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in Filmmaking
on Jan 9, 2008

In my initial post on the sudden bankruptcy filing of Axium Payroll Services, I commented on the potentially huge effect it would have on independent films currently in production and using Axium for their payroll. Typically, a small film will have posted some kind of payroll bond or advance that payroll monies are being drawn down against. Now, news is coming in from the production community about all of this.

I received this email from NYC production accountant Joe Lombardi, currently working on a production affected by Axium’s shutdown, which I am reprinting with his permission:

I have to say it was chaotic yesterday, everyone calling all day, wanting to know what’s going on. It was funny how many different rumors start flying around. The two things that anger me the most about all of this [relate to] the small shows that have deposits over there. A good friend of mine finished a small show and had a deposit that the editing and looping was to be drawn down from. Now he has lost that deposit. You know how tough it will be for them to find a way to get more money and finish this show now. Another show I am with not only loses it’s deposit, but now they may have checks from last week’s payroll bounce and they will have to redo the checks from another venue. Because they have already paid Axium’s invoice they cannot recoup that money and the new checks being done will be paying that cost a second time. Not only will the deposit be a contingency hit, but all of the cost of these checks being re-done will be as well. Cast & Crew & Entertainment Partners I heard have been great. I called Cast & Crew Monday night when I found out, and they called me first thing in the morning. Scott Perry went over all of the ways we could transition to C&C, they really made it easy and we should be able to get payroll checks this week. I have heard from other payroll people that EP has been getting the same requests and have been accomodating as well.

Among the various outlets reporting on Axium today is the New York Post, which headlines their story “Payroll Company is Casualty of Writers Strike.” I was asked about this last night. I don’t think the WGA strike can be labelled the prime reason, although, if the company was overextended, the production slowdown currently being caused by the strike would have been a contributing factor. (In the body of its story, the Post clarifies this a bit, quoting a source “close to the company” who said that the WGA strike was “the tipping point.”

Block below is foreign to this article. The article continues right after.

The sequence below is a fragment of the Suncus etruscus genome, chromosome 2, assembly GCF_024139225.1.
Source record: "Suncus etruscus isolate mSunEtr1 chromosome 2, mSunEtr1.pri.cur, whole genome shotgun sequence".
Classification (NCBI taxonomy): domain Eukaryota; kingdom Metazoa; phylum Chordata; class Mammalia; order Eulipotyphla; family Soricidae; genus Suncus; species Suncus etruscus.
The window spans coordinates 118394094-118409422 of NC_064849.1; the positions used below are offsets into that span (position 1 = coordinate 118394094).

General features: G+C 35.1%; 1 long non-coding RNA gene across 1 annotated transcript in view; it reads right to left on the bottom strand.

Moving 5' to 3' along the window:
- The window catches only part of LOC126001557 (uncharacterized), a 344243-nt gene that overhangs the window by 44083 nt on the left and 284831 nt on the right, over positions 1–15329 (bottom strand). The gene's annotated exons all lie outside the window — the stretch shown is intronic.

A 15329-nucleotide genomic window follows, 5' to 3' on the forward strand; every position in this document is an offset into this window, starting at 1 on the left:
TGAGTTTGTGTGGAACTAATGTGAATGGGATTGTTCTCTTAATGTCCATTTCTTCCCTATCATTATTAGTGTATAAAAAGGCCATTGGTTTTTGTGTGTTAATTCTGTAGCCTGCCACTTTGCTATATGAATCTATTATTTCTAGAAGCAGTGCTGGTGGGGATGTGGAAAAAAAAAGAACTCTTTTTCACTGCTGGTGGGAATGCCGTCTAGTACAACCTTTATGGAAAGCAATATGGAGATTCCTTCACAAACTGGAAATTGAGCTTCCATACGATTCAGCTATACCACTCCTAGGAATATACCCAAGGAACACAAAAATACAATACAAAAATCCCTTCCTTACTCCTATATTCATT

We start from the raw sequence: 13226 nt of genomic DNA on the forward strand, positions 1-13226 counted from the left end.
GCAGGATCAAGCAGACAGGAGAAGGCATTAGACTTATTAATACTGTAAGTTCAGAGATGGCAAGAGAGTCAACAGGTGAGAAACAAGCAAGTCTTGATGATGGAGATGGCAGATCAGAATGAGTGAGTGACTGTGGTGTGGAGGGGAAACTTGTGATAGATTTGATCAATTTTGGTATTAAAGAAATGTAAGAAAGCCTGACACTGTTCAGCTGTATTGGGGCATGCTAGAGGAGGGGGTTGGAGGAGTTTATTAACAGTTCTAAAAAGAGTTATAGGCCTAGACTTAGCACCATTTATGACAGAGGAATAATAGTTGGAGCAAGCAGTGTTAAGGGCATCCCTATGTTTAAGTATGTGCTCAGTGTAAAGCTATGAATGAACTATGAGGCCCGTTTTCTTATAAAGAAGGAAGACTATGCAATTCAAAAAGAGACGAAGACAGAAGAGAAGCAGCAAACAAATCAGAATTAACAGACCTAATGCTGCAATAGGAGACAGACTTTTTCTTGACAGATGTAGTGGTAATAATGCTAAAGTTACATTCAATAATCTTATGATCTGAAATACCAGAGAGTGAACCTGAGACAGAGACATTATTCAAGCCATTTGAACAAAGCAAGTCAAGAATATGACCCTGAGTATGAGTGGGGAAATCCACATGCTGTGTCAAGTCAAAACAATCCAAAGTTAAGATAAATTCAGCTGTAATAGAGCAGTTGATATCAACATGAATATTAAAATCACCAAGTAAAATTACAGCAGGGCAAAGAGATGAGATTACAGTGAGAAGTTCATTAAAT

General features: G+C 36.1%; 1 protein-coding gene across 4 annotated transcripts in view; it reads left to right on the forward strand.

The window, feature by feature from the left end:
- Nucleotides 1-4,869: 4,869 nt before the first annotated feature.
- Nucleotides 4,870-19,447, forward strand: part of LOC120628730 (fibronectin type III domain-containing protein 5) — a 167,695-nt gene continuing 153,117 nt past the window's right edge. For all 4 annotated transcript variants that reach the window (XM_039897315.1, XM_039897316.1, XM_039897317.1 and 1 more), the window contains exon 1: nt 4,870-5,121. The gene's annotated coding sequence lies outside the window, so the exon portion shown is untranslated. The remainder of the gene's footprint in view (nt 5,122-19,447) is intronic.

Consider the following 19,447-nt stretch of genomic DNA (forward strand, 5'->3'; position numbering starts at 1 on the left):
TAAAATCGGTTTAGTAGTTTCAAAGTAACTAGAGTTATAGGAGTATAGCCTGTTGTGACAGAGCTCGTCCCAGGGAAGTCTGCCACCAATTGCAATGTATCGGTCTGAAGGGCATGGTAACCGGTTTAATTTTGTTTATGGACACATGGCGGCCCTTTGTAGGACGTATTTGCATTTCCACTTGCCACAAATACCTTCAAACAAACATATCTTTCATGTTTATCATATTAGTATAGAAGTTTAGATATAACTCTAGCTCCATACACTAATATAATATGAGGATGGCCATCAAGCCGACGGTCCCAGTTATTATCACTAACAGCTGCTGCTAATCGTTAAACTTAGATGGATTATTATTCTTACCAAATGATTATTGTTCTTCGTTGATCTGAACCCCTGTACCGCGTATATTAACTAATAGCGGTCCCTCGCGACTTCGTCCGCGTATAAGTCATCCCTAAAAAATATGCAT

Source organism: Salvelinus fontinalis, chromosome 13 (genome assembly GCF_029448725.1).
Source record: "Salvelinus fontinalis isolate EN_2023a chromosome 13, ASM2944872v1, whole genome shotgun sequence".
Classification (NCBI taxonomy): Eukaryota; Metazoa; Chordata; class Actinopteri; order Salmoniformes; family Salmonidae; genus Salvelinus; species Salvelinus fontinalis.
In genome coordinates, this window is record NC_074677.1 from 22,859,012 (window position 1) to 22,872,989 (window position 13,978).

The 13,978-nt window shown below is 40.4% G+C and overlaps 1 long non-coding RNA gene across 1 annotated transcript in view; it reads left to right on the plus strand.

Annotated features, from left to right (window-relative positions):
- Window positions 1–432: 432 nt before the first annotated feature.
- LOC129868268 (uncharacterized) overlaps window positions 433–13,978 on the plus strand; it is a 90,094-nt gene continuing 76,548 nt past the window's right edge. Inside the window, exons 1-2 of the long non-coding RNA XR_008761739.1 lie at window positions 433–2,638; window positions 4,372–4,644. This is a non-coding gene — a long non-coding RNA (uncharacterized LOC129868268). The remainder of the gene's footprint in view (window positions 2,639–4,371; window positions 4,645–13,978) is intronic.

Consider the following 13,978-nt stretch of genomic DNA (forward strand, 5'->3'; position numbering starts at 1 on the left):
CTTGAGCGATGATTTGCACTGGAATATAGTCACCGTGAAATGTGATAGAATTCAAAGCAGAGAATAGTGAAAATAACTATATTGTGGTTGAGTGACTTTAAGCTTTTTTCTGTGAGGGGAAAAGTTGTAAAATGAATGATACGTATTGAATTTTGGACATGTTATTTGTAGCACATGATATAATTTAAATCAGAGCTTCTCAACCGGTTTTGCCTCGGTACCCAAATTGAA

The Post also has this detail, which corresponds with what I have heard as well:

Axium, which is based in Los Angeles but has offices in New York, London, Toronto and Vancouver, BC, closed shop after lenders refused to extend its credit line, sources said.

The company’s biggest secured lender, Golden Tree Asset Management, a $14 billion New York hedge fund, made the decision to pull the plug, sources said, adding that Golden Tree is the first in line to be repaid when Axium sells its assets.

The Los Angeles Times has also reported on the story and quotes the email sent by Axium to its employees blaming a “liquidity crisis” for the firm’s closure.

The Daily Beery Blog has a post up entitled “What to Do if Your Payroll Company Suddenly Closes.” The post points out the particularly disastrous tax season timing of Axium’s closure. As it is shut down, Axium presumably will not be able to send out W2s to the employees of all the productions it has handled this year. Furthermore, given the circumstances, cast and crew employed by Axium in 2007 may want to make sure that their withholding taxes were properly filed by Axium to the IRS. The site links to EFTPS Online, the Electronic Federal Tax Payment System, which allows workers to do this.

Other comments on the Axium story submitted by readers of this blog can be found in the comments section of yesterday’s original blog post.

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